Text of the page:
Throughout the pandemic, mixed messaging has sometimes hindered the public's understanding of how best to respond. On boosters, that seems to be happening again.
Pfizer and BioNTech, who've routinely signaled the likely need for follow-up COVID-19 shots, just unveiled plans to add another booster shot to their vaccine repertoire. Within hours of that news, though, the Centers for Disease Control and Prevention (CDC) and the FDA told Americans that they don't need to worry about boosters right now.
Armed with promising lab data, Pfizer and BioNTech feel confident that a third dose of their original mRNA shot could "preserve the highest levels of protective efficacy" against the current rogue's gallery of coronavirus variants, including delta. But in a bid to stay "vigilant," the partners on Thursday unveiled (PDF) their contingency plan: an updated version of Comirnaty that targets the full spike protein of the delta variant.
They've already made the first clinical mRNA batch for that variant-specific booster, and the vaccine should be ready to enter human studies by August, the companies said in a release.
But will the new formula even be necessary? The CDC and FDA urged a wait-and-see approach. In a joint statement issued late Thursday, the agencies made their position clear: "Americans who have been fully vaccinated do not need a booster shot at this time."
For its part, the World Health Organization says more data are needed.
The delta formulation marks the third entry in Pfizer's booster strategy. The company is also testing a third 30-mg dose of its current vaccine, plus an updated formula against the beta variant that scientists first detected in South Africa.
Comirnaty's ability to prevent infection and symptomatic disease seems to wane six months after vaccination, Pfizer and BioNTech said in their Thursday booster program update, citing real-world data from the Israel Ministry of Health. The vaccine remains effective at preventing serious illness during that time frame, but it's "likely" people will need a third dose some six to 12 months after their initial two, the companies said.
The delta variant poses another concern. Seemingly able to spread faster than other variants, and potentially upping the risk of severe disease, the troubling mutation has already become the dominant version of the virus in places like India and the U.K. As of Wednesday, the U.S. joined that list.
Even at two doses, the partners' standard shot appears to work against delta, lab results from a recent paper in Nature showed. A third dose could "boost those antibody titers even higher, similar to how the third dose performs for the Beta variant," Pfizer and BioNTech predict. The companies say they're running preclinical and clinical studies to confirm that hypothesis.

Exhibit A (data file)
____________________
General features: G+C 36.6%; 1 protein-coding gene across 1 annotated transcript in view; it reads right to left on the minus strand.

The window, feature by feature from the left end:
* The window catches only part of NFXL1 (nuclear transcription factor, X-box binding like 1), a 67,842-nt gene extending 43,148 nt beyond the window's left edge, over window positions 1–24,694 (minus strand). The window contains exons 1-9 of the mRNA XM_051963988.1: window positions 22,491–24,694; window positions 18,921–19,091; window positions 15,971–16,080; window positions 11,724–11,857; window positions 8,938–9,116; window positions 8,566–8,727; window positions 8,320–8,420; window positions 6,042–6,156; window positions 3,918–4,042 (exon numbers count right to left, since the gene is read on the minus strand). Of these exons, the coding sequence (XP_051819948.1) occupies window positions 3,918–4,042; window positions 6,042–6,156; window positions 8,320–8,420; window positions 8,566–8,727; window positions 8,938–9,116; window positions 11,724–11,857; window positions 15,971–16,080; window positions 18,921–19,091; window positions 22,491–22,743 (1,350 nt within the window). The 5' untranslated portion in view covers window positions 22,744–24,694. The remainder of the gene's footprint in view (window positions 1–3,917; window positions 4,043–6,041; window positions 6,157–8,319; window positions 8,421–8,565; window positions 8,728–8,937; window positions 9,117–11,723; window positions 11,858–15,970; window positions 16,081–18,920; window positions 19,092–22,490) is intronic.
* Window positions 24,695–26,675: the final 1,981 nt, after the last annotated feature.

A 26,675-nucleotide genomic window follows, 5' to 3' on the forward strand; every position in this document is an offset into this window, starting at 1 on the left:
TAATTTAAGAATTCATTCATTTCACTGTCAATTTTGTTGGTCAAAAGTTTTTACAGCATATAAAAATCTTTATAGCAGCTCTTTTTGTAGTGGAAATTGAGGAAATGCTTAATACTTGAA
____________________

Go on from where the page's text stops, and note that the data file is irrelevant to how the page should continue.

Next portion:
Pfizer and BioNTech also plan to file an application for a third shot with regulators in "the coming weeks."
While Pfizer has been relatively consistent on its fall booster forecast, the question of when people may need a follow-up shot is anything but certain. In fact, Pfizer and a key CDC advisory panel appear to be at odds on the issue, Bernstein analysts wrote in a recent note to clients.
Pfizer has contended that boosters will be needed "as antibody blood concentration wanes," the analysts said. That's not the industry standard, nor the conclusion drawn by the CDC’s Advisory Committee on Immunization Practices (ACIP) at a meeting in late June, the Bernstein team pointed out.
Boosters will most likely be necessary once there's a clear drop in vaccine efficacy, or as a countermeasure against a particularly evasive variant—not just a waning antibody response, the CDC experts said. If ACIP's view is accepted, "frequent boosting would be recommended only for special risk groups ... or if we learn symptomatic disease quickly follows antibody decline (which is less likely),” the analysts wrote.
As for the FDA and CDC's latest booster guidance, the agencies said they're still looking into "whether or when" boosters could be needed. Those who've been vaccinated seem to be in the clear for now, with protection from severe disease and death, plus worrisome variants like delta, the FDA and CDC said. "Virtually all" COVID-19 hospitalizations and deaths, meanwhile, are among those yet to get the shot, they said.